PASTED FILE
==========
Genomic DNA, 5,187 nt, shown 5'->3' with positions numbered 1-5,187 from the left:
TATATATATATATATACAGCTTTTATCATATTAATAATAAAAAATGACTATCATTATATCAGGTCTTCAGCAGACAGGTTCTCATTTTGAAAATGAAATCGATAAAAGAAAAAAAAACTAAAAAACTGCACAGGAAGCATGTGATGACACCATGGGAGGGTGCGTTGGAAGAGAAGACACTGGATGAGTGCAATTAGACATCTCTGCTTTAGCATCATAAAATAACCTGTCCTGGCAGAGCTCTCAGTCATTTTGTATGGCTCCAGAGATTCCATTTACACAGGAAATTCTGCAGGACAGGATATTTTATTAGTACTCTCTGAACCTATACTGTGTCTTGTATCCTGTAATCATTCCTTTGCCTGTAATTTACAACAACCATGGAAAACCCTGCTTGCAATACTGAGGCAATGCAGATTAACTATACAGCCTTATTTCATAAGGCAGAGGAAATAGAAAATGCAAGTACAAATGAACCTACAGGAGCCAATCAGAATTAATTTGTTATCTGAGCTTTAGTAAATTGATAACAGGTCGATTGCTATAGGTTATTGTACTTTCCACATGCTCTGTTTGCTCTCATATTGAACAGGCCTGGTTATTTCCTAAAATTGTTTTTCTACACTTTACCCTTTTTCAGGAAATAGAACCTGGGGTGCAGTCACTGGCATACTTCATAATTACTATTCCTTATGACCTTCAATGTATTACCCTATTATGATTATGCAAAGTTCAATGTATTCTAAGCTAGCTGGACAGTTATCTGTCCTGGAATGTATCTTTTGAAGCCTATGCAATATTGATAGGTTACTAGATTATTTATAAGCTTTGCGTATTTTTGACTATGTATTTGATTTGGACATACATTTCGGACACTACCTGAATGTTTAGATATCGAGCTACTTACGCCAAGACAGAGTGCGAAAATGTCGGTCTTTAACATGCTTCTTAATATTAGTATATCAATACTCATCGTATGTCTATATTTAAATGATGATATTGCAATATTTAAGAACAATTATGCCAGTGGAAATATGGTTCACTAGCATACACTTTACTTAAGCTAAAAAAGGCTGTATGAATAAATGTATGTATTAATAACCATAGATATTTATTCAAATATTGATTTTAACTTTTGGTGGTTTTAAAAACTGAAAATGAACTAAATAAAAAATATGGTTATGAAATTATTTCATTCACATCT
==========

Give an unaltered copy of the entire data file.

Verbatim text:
Genomic DNA, 5,187 nt, shown 5'->3' with positions numbered 1-5,187 from the left:
TATATATATATATATACAGCTTTTATCATATTAATAATAAAAAATGACTATCATTATATCAGGTCTTCAGCAGACAGGTTCTCATTTTGAAAATGAAATCGATAAAAGAAAAAAAAACTAAAAAACTGCACAGGAAGCATGTGATGACACCATGGGAGGGTGCGTTGGAAGAGAAGACACTGGATGAGTGCAATTAGACATCTCTGCTTTAGCATCATAAAATAACCTGTCCTGGCAGAGCTCTCAGTCATTTTGTATGGCTCCAGAGATTCCATTTACACAGGAAATTCTGCAGGACAGGATATTTTATTAGTACTCTCTGAACCTATACTGTGTCTTGTATCCTGTAATCATTCCTTTGCCTGTAATTTACAACAACCATGGAAAACCCTGCTTGCAATACTGAGGCAATGCAGATTAACTATACAGCCTTATTTCATAAGGCAGAGGAAATAGAAAATGCAAGTACAAATGAACCTACAGGAGCCAATCAGAATTAATTTGTTATCTGAGCTTTAGTAAATTGATAACAGGTCGATTGCTATAGGTTATTGTACTTTCCACATGCTCTGTTTGCTCTCATATTGAACAGGCCTGGTTATTTCCTAAAATTGTTTTTCTACACTTTACCCTTTTTCAGGAAATAGAACCTGGGGTGCAGTCACTGGCATACTTCATAATTACTATTCCTTATGACCTTCAATGTATTACCCTATTATGATTATGCAAAGTTCAATGTATTCTAAGCTAGCTGGACAGTTATCTGTCCTGGAATGTATCTTTTGAAGCCTATGCAATATTGATAGGTTACTAGATTATTTATAAGCTTTGCGTATTTTTGACTATGTATTTGATTTGGACATACATTTCGGACACTACCTGAATGTTTAGATATCGAGCTACTTACGCCAAGACAGAGTGCGAAAATGTCGGTCTTTAACATGCTTCTTAATATTAGTATATCAATACTCATCGTATGTCTATATTTAAATGATGATATTGCAATATTTAAGAACAATTATGCCAGTGGAAATATGGTTCACTAGCATACACTTTACTTAAGCTAAAAAAGGCTGTATGAATAAATGTATGTATTAATAACCATAGATATTTATTCAAATATTGATTTTAACTTTTGGTGGTTTTAAAAACTGAAAATGAACTAAATAAAAAATATGGTTATGAAATTATTTCATTCACATCT